Stop means 98 is adjustably affixed to surface 14, and includes a detent portion member 100 and a stop portion member 102. Detent portion member 100 includes an aperture 104, into which a pin 106 is pressed. Pin 106 is movable in elongated slot 108 in first flat surface 14, and is pivotably retained to surface 14 by a fastening means shown as screw 110, which threadably engages an aperture 112 in surface 14. Screw 110 passes through recessed elongated slot 114 in detent portion 100, so that detent portion member 100 may be adjusted with respect to surface 14. Detent portion 100 further defines a detent recess means 116, for cooperating with a detent mechanism, further described below. Stop portion member 102 is retained to an end surface 118 of detent portion member 100 by a screw 120, passing through aperture 122 in stop portion member 102, and engaging threaded aperture 124 in surface 118.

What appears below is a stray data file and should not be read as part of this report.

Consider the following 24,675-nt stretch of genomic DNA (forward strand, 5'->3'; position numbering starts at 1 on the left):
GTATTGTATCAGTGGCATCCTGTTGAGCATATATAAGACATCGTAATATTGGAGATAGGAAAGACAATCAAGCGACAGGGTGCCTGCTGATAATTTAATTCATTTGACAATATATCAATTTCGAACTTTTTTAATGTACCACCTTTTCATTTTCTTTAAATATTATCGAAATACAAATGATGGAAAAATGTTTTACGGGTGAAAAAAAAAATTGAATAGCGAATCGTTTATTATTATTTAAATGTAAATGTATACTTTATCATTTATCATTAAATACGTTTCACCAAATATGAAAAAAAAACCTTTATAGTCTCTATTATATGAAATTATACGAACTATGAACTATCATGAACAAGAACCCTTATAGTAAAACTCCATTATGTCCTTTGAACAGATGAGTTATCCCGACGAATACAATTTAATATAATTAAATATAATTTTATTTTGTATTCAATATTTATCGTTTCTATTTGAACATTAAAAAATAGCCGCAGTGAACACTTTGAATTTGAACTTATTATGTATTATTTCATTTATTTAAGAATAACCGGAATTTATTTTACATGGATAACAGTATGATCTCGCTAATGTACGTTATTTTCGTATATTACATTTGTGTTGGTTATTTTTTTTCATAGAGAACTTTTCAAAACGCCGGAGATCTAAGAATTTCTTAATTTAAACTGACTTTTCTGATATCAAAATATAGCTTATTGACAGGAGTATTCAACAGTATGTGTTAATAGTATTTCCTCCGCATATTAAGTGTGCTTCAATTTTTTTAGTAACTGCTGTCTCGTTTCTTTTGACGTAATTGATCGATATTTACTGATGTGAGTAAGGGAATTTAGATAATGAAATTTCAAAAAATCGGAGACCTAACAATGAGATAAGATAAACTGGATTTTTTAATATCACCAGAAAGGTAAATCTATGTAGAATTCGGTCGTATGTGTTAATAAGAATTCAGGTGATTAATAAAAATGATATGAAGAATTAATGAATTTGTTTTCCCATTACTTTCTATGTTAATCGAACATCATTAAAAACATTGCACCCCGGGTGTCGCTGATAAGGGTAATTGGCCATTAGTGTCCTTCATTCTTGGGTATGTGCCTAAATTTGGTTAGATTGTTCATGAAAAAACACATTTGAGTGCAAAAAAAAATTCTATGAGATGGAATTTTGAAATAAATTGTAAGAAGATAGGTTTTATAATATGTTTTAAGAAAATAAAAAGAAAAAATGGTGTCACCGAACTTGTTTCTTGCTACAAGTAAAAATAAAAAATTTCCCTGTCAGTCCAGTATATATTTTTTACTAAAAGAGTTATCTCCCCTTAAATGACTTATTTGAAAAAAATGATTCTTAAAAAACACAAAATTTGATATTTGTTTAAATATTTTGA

Handle means 126 includes an actuating rod portion 128, an offsetting bar portion 130 and an actuating portion 132. Actuating rod portion 128, as illustrated, includes a conventional handle ball 134, and a rod portion 136 having a threaded end 138 which engages threaded aperture 140 at first end 142 of offsetting bar portion 130. Second end 144 of offsetting bar portion 130 is retained to actuating portion 132 by fastening means shown as screw 146 which passes through aperture 148 in second end 144, and into threaded aperture 150 in end surface 152 of actuating portion 132. As illustrated, end surface 152 is defined by a keying portion 154, which cooperates with a keying slot, not shown, in second end 144 of offsetting bar portion 130, to prevent the rotation of offsetting bar portion 130 with respect to actuating portion 132. As shown, actuating portion 132 includes a spacer portion 155, and a generally L-shaped body portion 156, which includes a detent retaining portion 158, a lever portion 160, and a cylindrical aperture 162, which in turn includes a keyway 164. A key 166 engages keyway 164 and a keyway 168 defined in cylindrical portion 40 of shaft 32 when cylindrical aperture 162 is installed over cylindrical portion 40 to prevent relative rotation between shaft 32 and actuating portion 132. Actuating portion 132 is retained to shaft 32 by fastening means shown as screw 170 passing through washer 172 and into threaded aperture 174 in end 176 of shaft 32.